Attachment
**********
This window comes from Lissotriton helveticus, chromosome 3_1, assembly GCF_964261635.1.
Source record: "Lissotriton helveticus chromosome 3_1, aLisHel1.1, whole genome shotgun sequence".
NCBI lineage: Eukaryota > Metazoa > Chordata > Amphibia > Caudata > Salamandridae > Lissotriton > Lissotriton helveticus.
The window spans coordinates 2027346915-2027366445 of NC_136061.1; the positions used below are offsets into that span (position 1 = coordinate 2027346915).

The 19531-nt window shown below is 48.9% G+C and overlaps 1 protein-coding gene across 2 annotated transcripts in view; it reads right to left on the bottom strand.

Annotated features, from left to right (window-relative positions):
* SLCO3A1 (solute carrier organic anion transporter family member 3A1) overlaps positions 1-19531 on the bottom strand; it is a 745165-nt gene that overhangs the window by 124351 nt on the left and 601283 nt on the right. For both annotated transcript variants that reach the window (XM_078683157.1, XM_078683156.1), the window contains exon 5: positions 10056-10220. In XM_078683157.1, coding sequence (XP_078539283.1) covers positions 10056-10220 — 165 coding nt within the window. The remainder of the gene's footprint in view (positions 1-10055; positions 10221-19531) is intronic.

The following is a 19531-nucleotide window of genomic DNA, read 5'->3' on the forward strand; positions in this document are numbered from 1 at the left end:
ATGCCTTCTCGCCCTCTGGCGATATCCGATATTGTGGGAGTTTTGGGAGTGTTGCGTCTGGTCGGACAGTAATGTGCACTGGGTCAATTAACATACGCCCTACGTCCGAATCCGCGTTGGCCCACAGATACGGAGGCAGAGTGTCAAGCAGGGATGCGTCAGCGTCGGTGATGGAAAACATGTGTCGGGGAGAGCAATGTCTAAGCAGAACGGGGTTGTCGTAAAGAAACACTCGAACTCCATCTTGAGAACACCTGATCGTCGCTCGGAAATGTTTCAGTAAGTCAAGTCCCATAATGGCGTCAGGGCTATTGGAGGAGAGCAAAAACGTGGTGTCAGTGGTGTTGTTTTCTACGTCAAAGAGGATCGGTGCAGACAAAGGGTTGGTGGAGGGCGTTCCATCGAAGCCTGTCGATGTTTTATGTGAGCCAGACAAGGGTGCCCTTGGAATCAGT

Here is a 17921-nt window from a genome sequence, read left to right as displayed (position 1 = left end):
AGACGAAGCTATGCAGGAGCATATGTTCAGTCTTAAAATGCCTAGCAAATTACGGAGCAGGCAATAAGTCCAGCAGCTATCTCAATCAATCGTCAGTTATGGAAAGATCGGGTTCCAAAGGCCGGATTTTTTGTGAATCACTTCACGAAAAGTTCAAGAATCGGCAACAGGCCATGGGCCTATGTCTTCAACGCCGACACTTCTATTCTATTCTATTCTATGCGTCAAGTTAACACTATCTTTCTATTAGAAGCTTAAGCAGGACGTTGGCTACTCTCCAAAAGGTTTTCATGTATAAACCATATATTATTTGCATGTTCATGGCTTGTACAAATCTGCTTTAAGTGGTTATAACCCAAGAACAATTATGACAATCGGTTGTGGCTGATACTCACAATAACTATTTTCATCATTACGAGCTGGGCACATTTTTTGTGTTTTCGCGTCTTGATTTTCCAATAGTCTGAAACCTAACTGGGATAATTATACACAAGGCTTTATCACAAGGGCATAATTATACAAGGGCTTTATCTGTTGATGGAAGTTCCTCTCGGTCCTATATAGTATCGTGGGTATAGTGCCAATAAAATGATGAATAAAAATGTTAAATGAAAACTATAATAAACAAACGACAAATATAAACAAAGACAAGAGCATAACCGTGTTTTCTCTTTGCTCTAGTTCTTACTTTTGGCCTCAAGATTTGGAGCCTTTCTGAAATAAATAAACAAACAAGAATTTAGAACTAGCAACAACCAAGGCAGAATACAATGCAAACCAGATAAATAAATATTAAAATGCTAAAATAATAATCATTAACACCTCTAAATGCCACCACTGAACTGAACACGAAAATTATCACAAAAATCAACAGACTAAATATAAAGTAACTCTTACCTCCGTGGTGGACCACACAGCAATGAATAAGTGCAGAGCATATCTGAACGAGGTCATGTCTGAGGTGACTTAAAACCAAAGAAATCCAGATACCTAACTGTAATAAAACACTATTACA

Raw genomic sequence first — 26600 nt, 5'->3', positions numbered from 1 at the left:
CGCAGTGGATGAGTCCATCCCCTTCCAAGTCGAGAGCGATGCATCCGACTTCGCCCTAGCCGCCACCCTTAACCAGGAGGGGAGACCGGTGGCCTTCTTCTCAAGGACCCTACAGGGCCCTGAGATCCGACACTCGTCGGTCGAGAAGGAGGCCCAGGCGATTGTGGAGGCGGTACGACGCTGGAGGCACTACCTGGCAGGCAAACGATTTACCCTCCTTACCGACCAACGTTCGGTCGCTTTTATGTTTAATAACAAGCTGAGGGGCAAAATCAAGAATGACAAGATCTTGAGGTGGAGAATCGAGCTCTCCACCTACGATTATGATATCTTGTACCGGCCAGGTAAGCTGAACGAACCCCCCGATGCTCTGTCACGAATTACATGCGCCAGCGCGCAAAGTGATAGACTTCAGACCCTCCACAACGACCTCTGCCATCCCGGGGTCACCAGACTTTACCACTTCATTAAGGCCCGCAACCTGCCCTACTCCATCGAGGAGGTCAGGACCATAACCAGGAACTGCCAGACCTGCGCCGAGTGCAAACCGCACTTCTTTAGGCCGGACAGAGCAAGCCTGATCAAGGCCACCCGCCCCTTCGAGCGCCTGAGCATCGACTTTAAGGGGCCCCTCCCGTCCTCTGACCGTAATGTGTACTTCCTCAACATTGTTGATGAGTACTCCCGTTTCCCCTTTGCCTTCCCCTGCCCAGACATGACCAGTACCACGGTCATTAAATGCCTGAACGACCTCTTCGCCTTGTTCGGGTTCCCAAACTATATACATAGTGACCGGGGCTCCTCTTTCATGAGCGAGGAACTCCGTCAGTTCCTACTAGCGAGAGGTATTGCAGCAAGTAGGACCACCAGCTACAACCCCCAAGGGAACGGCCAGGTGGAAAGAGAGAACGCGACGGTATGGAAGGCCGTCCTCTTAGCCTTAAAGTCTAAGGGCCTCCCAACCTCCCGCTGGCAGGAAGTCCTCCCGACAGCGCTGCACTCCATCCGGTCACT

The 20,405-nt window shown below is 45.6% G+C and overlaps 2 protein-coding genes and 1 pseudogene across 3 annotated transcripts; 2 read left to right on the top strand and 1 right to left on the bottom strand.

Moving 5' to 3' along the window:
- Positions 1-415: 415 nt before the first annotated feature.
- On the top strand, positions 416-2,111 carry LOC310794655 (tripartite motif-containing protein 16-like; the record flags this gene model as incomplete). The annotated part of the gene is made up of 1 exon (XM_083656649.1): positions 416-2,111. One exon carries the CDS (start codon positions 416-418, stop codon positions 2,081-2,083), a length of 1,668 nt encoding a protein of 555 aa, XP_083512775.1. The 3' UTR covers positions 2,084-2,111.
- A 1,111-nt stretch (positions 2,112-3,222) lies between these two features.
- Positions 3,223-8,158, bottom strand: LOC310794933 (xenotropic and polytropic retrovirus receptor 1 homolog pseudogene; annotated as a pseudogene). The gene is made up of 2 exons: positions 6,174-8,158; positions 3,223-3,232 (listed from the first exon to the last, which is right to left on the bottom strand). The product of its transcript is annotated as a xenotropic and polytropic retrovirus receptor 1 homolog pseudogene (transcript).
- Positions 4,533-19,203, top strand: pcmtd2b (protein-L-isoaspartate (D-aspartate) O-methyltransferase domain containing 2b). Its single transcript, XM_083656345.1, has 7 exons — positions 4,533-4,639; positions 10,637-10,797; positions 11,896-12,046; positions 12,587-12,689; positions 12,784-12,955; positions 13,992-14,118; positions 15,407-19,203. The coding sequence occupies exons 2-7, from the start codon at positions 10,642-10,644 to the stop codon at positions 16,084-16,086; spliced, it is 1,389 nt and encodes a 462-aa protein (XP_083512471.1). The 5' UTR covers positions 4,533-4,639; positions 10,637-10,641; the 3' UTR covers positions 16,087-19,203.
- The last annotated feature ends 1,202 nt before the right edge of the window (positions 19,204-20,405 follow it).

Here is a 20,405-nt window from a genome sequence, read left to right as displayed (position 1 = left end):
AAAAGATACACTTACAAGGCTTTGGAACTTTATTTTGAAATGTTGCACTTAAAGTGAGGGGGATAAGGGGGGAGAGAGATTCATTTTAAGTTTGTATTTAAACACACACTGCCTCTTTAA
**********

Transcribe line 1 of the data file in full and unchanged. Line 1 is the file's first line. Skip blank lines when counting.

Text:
This window comes from Lissotriton helveticus, chromosome 3_1, assembly GCF_964261635.1.